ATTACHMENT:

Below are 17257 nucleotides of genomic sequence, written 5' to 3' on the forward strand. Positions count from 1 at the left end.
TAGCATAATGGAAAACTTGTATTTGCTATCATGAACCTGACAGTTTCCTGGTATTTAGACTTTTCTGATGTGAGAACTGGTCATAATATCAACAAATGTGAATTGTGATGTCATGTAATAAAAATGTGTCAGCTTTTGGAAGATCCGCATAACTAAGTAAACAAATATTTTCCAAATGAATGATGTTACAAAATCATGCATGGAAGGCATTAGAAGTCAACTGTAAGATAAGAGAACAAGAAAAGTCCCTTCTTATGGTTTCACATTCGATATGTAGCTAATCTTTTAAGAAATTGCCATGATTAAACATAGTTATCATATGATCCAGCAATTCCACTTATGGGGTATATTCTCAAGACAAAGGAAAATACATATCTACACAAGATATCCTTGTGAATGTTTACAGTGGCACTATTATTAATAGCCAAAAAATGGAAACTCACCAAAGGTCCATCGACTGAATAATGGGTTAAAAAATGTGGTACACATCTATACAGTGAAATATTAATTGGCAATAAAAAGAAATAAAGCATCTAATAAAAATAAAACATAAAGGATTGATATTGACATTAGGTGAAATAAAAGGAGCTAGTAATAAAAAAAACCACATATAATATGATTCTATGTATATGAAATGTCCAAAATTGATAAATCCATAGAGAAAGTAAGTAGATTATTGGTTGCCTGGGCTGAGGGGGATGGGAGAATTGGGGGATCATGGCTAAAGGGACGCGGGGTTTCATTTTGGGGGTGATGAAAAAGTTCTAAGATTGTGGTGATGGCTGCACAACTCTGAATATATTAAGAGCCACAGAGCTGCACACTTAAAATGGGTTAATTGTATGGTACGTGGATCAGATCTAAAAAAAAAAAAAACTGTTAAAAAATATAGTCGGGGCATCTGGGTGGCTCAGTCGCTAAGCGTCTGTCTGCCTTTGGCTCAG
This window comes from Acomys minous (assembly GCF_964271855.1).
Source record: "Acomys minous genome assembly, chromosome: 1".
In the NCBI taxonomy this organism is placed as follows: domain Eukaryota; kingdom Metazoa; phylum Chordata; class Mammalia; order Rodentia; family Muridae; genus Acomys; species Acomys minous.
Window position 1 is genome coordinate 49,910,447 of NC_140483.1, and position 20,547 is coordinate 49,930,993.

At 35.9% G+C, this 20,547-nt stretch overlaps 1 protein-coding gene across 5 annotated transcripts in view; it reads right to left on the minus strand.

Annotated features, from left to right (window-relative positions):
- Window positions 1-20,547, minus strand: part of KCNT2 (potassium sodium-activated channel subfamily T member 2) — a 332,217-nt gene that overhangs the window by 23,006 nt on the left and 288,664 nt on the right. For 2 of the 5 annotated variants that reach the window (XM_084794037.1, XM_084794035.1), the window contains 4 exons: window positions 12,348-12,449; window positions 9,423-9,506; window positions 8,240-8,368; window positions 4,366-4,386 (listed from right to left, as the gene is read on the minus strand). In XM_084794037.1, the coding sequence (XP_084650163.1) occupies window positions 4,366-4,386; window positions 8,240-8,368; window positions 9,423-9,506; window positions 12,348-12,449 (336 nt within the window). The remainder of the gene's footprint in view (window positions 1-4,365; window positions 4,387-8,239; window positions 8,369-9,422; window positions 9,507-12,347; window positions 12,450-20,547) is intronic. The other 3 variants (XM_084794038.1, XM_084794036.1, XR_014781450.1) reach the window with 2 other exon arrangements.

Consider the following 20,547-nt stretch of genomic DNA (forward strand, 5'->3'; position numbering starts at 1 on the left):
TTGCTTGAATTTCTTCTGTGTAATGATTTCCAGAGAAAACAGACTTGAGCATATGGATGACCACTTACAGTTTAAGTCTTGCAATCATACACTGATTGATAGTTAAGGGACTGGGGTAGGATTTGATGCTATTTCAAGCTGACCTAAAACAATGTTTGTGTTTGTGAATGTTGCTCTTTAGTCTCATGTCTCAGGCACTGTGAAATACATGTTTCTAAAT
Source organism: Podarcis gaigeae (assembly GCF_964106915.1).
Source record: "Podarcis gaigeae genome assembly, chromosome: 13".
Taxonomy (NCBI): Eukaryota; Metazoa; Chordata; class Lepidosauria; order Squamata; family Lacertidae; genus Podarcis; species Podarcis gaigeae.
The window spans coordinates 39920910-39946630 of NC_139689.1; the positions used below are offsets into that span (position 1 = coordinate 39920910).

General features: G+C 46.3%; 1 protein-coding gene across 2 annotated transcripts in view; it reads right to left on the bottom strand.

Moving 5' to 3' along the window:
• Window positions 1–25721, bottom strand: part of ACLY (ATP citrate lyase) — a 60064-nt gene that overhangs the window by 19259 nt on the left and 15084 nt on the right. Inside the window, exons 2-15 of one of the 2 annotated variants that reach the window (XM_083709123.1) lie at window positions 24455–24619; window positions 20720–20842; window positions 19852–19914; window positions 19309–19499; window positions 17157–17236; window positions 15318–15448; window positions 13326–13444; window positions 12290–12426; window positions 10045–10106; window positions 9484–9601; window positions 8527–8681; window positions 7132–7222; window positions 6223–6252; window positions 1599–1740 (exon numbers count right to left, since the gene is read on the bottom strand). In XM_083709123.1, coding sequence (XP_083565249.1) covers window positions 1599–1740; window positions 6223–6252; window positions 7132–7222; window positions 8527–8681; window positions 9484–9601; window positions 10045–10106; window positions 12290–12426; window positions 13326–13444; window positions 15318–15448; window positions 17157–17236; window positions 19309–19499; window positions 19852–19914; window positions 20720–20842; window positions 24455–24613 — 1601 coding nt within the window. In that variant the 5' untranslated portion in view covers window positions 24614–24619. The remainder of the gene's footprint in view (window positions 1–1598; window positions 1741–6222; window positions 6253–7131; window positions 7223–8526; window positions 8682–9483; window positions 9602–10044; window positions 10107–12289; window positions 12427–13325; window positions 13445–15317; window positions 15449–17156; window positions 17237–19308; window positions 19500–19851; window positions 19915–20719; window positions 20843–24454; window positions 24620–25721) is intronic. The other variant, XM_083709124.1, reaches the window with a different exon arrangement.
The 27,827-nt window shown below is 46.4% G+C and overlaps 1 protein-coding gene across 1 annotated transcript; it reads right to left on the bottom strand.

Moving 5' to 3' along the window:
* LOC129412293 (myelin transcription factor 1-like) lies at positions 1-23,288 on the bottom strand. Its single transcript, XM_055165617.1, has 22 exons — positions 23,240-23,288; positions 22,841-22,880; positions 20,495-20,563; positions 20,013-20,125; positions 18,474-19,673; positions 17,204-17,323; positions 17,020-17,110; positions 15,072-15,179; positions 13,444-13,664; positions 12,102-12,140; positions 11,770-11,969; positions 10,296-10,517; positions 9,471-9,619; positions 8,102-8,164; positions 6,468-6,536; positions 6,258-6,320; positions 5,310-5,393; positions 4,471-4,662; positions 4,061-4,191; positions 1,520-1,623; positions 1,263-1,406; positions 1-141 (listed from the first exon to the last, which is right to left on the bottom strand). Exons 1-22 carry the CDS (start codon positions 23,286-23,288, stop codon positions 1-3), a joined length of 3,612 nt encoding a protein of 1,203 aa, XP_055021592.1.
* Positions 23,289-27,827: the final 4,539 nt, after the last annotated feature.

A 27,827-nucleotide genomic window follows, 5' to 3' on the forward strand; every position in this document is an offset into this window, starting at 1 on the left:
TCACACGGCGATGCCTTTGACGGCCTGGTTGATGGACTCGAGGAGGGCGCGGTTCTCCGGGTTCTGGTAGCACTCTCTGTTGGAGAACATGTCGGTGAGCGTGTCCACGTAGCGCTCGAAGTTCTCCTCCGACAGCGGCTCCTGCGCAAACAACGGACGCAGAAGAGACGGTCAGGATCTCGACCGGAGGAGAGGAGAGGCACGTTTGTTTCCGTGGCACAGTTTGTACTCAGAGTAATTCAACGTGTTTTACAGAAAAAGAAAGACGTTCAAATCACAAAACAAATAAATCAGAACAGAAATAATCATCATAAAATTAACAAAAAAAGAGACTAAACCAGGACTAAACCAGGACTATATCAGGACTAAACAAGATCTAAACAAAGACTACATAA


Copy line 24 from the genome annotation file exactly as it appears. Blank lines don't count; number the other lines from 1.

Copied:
TCACACGGCGATGCCTTTGACGGCCTGGTTGATGGACTCGAGGAGGGCGCGGTTCTCCGGGTTCTGGTAGCACTCTCTGTTGGAGAACATGTCGGTGAGCGTGTCCACGTAGCGCTCGAAGTTCTCCTCCGACAGCGGCTCCTGCGCAAACAACGGACGCAGAAGAGACGGTCAGGATCTCGACCGGAGGAGAGGAGAGGCACGTTTGTTTCCGTGGCACAGTTTGTACTCAGAGTAATTCAACGTGTTTTACAGAAAAAGAAAGACGTTCAAATCACAAAACAAATAAATCAGAACAGAAATAATCATCATAAAATTAACAAAAAAAGAGACTAAACCAGGACTAAACCAGGACTATATCAGGACTAAACAAGATCTAAACAAAGACTACATAA